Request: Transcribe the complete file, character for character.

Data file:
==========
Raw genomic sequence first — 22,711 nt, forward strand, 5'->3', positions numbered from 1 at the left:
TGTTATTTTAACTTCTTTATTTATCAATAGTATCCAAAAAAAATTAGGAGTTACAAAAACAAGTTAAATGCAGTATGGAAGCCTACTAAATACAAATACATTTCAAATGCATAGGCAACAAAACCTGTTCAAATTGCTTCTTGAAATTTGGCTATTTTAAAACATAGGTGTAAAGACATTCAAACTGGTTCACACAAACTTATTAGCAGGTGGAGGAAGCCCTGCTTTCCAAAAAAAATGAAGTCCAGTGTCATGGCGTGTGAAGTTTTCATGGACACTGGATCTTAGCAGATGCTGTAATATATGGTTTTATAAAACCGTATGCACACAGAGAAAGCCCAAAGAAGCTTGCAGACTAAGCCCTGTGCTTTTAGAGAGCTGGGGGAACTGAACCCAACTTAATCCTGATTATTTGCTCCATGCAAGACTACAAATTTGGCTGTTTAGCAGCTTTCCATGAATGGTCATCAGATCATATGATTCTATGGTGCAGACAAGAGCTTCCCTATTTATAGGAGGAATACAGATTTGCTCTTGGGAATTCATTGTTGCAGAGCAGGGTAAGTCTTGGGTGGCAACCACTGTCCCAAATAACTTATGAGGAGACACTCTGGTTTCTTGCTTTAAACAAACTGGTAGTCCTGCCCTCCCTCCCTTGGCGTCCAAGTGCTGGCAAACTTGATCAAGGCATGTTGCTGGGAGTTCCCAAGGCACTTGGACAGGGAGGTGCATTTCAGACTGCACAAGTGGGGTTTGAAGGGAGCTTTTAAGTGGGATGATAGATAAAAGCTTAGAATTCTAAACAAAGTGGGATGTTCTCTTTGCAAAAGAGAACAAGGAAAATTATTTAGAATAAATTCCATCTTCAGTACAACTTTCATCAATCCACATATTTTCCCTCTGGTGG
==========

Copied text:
Raw genomic sequence first — 22,711 nt, forward strand, 5'->3', positions numbered from 1 at the left:
TGTTATTTTAACTTCTTTATTTATCAATAGTATCCAAAAAAAATTAGGAGTTACAAAAACAAGTTAAATGCAGTATGGAAGCCTACTAAATACAAATACATTTCAAATGCATAGGCAACAAAACCTGTTCAAATTGCTTCTTGAAATTTGGCTATTTTAAAACATAGGTGTAAAGACATTCAAACTGGTTCACACAAACTTATTAGCAGGTGGAGGAAGCCCTGCTTTCCAAAAAAAATGAAGTCCAGTGTCATGGCGTGTGAAGTTTTCATGGACACTGGATCTTAGCAGATGCTGTAATATATGGTTTTATAAAACCGTATGCACACAGAGAAAGCCCAAAGAAGCTTGCAGACTAAGCCCTGTGCTTTTAGAGAGCTGGGGGAACTGAACCCAACTTAATCCTGATTATTTGCTCCATGCAAGACTACAAATTTGGCTGTTTAGCAGCTTTCCATGAATGGTCATCAGATCATATGATTCTATGGTGCAGACAAGAGCTTCCCTATTTATAGGAGGAATACAGATTTGCTCTTGGGAATTCATTGTTGCAGAGCAGGGTAAGTCTTGGGTGGCAACCACTGTCCCAAATAACTTATGAGGAGACACTCTGGTTTCTTGCTTTAAACAAACTGGTAGTCCTGCCCTCCCTCCCTTGGCGTCCAAGTGCTGGCAAACTTGATCAAGGCATGTTGCTGGGAGTTCCCAAGGCACTTGGACAGGGAGGTGCATTTCAGACTGCACAAGTGGGGTTTGAAGGGAGCTTTTAAGTGGGATGATAGATAAAAGCTTAGAATTCTAAACAAAGTGGGATGTTCTCTTTGCAAAAGAGAACAAGGAAAATTATTTAGAATAAATTCCATCTTCAGTACAACTTTCATCAATCCACATATTTTCCCTCTGGTGG